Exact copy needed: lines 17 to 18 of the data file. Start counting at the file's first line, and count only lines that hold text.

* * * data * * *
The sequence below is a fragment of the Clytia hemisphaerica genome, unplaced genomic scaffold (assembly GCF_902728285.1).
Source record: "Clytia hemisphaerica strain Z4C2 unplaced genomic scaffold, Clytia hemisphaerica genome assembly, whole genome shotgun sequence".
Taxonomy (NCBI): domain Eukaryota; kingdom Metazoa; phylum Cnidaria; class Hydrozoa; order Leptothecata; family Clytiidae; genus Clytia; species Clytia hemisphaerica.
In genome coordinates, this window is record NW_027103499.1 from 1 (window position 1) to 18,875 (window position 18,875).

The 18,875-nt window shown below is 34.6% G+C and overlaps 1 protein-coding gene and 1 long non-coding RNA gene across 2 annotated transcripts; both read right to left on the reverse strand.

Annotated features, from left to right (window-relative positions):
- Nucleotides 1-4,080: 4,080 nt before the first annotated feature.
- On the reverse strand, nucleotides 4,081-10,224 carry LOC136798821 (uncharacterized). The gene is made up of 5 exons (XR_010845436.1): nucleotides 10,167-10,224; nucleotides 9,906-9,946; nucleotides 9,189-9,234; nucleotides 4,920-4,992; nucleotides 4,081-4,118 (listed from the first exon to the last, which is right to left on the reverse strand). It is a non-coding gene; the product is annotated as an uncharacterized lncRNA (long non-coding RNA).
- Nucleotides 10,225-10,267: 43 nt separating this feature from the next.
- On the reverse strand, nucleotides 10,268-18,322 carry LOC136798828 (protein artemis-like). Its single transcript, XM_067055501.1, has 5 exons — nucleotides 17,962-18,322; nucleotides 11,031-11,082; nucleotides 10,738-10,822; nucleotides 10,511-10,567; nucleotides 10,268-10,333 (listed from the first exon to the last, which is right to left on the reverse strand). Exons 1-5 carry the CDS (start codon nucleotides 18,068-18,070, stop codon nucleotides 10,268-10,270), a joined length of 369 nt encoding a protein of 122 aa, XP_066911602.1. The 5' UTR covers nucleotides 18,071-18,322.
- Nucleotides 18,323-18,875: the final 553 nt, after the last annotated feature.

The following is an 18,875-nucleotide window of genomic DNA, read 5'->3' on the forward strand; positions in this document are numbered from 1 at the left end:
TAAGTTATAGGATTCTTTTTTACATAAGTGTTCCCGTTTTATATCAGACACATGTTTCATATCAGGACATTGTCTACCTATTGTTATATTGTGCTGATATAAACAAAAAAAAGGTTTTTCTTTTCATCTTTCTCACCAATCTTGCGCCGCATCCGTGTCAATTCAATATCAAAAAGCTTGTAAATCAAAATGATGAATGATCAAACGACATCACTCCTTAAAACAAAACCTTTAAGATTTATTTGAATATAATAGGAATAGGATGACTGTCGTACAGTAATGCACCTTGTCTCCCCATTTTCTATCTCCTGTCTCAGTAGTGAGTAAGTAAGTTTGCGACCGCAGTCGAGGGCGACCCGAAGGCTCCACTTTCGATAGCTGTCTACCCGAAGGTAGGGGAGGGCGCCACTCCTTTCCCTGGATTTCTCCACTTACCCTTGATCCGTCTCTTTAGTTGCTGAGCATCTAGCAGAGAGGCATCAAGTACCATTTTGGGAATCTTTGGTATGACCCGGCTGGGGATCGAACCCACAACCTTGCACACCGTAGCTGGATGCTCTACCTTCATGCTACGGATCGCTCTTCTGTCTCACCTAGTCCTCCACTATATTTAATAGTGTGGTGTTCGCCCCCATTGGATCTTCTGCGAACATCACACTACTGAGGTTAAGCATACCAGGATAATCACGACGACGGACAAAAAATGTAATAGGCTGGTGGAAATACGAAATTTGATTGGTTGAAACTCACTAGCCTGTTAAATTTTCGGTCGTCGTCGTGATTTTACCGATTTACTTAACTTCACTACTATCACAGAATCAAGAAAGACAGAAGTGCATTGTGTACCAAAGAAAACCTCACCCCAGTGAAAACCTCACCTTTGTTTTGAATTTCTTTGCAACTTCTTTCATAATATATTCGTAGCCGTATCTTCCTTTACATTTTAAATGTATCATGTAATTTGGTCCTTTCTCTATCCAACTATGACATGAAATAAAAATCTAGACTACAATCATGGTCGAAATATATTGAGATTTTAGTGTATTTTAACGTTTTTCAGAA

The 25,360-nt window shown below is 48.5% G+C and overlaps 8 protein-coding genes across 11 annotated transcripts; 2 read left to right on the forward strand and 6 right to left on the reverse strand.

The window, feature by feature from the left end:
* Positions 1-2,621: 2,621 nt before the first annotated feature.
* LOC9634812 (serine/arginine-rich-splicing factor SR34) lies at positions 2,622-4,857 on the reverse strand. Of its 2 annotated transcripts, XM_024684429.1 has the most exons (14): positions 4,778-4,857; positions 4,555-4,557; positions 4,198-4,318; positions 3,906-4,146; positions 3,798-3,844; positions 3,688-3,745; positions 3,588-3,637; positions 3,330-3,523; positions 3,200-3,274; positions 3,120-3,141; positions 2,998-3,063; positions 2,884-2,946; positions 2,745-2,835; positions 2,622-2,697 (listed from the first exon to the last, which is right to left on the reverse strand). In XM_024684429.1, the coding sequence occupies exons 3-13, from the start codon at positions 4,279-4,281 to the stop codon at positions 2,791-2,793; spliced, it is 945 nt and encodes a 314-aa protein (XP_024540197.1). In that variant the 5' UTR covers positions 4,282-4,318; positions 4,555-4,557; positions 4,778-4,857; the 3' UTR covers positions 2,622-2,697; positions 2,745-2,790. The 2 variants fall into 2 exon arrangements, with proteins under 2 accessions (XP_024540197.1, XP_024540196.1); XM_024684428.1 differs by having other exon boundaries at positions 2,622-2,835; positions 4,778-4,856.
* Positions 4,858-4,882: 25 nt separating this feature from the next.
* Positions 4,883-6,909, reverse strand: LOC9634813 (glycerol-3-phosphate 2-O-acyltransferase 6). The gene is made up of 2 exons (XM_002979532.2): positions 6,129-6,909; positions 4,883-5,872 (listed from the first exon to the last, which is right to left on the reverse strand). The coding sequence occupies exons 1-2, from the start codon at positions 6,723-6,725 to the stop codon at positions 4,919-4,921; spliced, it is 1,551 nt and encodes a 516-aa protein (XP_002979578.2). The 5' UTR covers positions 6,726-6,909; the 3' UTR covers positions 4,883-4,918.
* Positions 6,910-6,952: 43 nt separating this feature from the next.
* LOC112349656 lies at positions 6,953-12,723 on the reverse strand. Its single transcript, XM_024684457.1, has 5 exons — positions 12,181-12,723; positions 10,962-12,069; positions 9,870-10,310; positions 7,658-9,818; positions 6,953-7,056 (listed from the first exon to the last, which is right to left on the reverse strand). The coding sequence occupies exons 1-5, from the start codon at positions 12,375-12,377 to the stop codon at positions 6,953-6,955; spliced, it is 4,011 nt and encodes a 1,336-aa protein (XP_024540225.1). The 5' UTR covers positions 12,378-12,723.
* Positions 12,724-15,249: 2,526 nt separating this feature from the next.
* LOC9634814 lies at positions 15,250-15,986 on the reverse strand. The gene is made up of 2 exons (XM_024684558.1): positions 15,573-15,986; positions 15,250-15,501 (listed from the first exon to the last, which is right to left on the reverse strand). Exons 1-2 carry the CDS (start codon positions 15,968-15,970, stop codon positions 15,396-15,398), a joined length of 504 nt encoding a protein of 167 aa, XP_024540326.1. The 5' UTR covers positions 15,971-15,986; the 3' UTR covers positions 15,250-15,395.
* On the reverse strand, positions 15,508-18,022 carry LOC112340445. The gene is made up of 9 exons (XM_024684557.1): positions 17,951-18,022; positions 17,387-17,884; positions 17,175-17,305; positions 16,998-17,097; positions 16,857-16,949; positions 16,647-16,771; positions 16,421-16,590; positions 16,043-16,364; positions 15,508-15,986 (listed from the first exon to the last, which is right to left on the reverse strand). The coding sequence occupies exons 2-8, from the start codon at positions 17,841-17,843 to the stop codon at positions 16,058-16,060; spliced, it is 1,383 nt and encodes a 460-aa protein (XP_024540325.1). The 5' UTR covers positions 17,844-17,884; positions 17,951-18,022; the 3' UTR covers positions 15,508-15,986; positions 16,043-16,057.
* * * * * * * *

* LOC9634812 (serine/arginine-rich-splicing factor SR34) lies at positions 2,622-4,857 on the reverse strand. Of its 2 annotated transcripts, XM_024684429.1 has the most exons (14): positions 4,778-4,857; positions 4,555-4,557; positions 4,198-4,318; positions 3,906-4,146; positions 3,798-3,844; positions 3,688-3,745; positions 3,588-3,637; positions 3,330-3,523; positions 3,200-3,274; positions 3,120-3,141; positions 2,998-3,063; positions 2,884-2,946; positions 2,745-2,835; positions 2,622-2,697 (listed from the first exon to the last, which is right to left on the reverse strand). In XM_024684429.1, the coding sequence occupies exons 3-13, from the start codon at positions 4,279-4,281 to the stop codon at positions 2,791-2,793; spliced, it is 945 nt and encodes a 314-aa protein (XP_024540197.1). In that variant the 5' UTR covers positions 4,282-4,318; positions 4,555-4,557; positions 4,778-4,857; the 3' UTR covers positions 2,622-2,697; positions 2,745-2,790. The 2 variants fall into 2 exon arrangements, with proteins under 2 accessions (XP_024540197.1, XP_024540196.1); XM_024684428.1 differs by having other exon boundaries at positions 2,622-2,835; positions 4,778-4,856.
* Positions 4,858-4,882: 25 nt separating this feature from the next.